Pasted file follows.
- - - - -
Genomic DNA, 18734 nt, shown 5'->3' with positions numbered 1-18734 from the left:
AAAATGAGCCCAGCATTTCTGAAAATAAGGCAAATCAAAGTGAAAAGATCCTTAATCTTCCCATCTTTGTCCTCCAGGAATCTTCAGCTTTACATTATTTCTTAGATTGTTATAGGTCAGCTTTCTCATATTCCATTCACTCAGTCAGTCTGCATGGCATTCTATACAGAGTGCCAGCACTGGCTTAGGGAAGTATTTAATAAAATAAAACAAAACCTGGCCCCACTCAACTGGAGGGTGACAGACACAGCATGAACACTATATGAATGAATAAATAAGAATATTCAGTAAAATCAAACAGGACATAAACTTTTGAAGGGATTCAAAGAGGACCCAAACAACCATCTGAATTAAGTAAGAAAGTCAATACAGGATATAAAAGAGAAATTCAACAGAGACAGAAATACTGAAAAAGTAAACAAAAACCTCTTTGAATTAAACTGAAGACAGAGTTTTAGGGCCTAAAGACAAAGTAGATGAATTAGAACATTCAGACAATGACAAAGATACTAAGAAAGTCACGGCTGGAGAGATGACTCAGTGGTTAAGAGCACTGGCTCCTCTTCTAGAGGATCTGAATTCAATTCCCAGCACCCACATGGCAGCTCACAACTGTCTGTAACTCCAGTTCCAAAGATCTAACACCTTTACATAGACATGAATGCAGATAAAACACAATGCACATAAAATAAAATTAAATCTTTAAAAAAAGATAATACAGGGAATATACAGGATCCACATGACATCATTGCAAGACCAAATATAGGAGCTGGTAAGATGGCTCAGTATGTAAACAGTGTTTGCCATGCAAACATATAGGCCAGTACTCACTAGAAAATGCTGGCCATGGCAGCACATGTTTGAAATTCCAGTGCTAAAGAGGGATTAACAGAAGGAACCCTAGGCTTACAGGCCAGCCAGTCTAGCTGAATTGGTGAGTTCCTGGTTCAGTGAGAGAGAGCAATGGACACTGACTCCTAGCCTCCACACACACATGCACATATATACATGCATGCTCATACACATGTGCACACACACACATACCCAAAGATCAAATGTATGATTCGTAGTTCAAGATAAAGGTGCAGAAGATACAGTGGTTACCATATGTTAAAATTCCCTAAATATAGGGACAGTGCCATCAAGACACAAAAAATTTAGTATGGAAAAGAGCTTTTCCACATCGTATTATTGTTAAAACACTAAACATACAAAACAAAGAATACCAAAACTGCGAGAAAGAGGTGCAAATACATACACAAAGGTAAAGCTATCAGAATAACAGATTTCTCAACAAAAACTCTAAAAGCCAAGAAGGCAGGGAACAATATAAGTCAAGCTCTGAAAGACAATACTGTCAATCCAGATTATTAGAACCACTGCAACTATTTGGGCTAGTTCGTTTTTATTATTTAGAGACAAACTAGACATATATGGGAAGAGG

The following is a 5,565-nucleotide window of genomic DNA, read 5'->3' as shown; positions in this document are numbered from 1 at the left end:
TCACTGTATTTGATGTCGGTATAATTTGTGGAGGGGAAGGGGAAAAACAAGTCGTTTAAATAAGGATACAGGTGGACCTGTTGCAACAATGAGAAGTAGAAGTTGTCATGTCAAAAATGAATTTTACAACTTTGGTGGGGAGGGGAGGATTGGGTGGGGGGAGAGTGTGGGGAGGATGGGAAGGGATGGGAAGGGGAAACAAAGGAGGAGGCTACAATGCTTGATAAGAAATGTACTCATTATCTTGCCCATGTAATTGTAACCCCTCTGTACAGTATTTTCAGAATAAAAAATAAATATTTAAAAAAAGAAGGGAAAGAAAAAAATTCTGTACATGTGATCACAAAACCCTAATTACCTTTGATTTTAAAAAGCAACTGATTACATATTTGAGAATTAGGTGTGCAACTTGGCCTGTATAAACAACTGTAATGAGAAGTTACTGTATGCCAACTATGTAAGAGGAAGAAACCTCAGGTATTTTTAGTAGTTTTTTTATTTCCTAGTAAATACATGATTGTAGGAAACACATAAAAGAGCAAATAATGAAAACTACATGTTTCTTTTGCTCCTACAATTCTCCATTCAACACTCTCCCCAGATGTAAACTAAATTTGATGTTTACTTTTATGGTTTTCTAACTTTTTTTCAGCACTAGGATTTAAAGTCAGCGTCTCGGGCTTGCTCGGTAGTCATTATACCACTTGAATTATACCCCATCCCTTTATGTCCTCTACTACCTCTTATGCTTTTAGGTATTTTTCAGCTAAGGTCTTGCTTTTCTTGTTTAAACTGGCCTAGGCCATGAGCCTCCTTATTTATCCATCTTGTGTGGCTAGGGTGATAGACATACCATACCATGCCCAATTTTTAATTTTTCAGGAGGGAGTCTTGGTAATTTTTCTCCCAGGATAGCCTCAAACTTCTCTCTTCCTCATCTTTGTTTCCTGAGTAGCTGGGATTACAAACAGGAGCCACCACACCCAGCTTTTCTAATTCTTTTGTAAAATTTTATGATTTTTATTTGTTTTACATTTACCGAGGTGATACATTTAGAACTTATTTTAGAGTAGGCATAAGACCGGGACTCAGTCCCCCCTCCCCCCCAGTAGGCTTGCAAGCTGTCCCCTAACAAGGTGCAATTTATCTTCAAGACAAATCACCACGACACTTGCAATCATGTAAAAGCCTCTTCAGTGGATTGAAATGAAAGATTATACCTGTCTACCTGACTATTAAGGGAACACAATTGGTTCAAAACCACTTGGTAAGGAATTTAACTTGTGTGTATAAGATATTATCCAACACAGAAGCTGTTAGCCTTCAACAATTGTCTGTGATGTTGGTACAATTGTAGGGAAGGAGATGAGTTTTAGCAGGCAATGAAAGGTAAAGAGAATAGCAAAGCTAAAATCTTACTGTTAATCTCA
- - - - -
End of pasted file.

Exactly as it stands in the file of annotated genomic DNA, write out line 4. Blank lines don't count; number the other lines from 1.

TCACTGTATTTGATGTCGGTATAATTTGTGGAGGGGAAGGGGAAAAACAAGTCGTTTAAATAAGGATACAGGTGGACCTGTTGCAACAATGAGAAGTAGAAGTTGTCATGTCAAAAATGAATTTTACAACTTTGGTGGGGAGGGGAGGATTGGGTGGGGGGAGAGTGTGGGGAGGATGGGAAGGGATGGGAAGGGGAAACAAAGGAGGAGGCTACAATGCTTGATAAGAAATGTACTCATTATCTTGCCCATGTAATTGTAACCCCTCTGTACAGTATTTTCAGAATAAAAAATAAATATTTAAAAAAAGAAGGGAAAGAAAAAAATTCTGTACATGTGATCACAAAACCCTAATTACCTTTGATTTTAAAAAGCAACTGATTACATATTTGAGAATTAGGTGTGCAACTTGGCCTGTATAAACAACTGTAATGAGAAGTTACTGTATGCCAACTATGTAAGAGGAAGAAACCTCAGGTATTTTTAGTAGTTTTTTTATTTCCTAGTAAATACATGATTGTAGGAAACACATAAAAGAGCAAATAATGAAAACTACATGTTTCTTTTGCTCCTACAATTCTCCATTCAACACTCTCCCCAGATGTAAACTAAATTTGATGTTTACTTTTATGGTTTTCTAACTTTTTTTCAGCACTAGGATTTAAAGTCAGCGTCTCGGGCTTGCTCGGTAGTCATTATACCACTTGAATTATACCCCATCCCTTTATGTCCTCTACTACCTCTTATGCTTTTAGGTATTTTTCAGCTAAGGTCTTGCTTTTCTTGTTTAAACTGGCCTAGGCCATGAGCCTCCTTATTTATCCATCTTGTGTGGCTAGGGTGATAGACATACCATACCATGCCCAATTTTTAATTTTTCAGGAGGGAGTCTTGGTAATTTTTCTCCCAGGATAGCCTCAAACTTCTCTCTTCCTCATCTTTGTTTCCTGAGTAGCTGGGATTACAAACAGGAGCCACCACACCCAGCTTTTCTAATTCTTTTGTAAAATTTTATGATTTTTATTTGTTTTACATTTACCGAGGTGATACATTTAGAACTTATTTTAGAGTAGGCATAAGACCGGGACTCAGTCCCCCCTCCCCCCCAGTAGGCTTGCAAGCTGTCCCCTAACAAGGTGCAATTTATCTTCAAGACAAATCACCACGACACTTGCAATCATGTAAAAGCCTCTTCAGTGGATTGAAATGAAAGATTATACCTGTCTACCTGACTATTAAGGGAACACAATTGGTTCAAAACCACTTGGTAAGGAATTTAACTTGTGTGTATAAGATATTATCCAACACAGAAGCTGTTAGCCTTCAACAATTGTCTGTGATGTTGGTACAATTGTAGGGAAGGAGATGAGTTTTAGCAGGCAATGAAAGGTAAAGAGAATAGCAAAGCTAAAATCTTACTGTTAATCTCA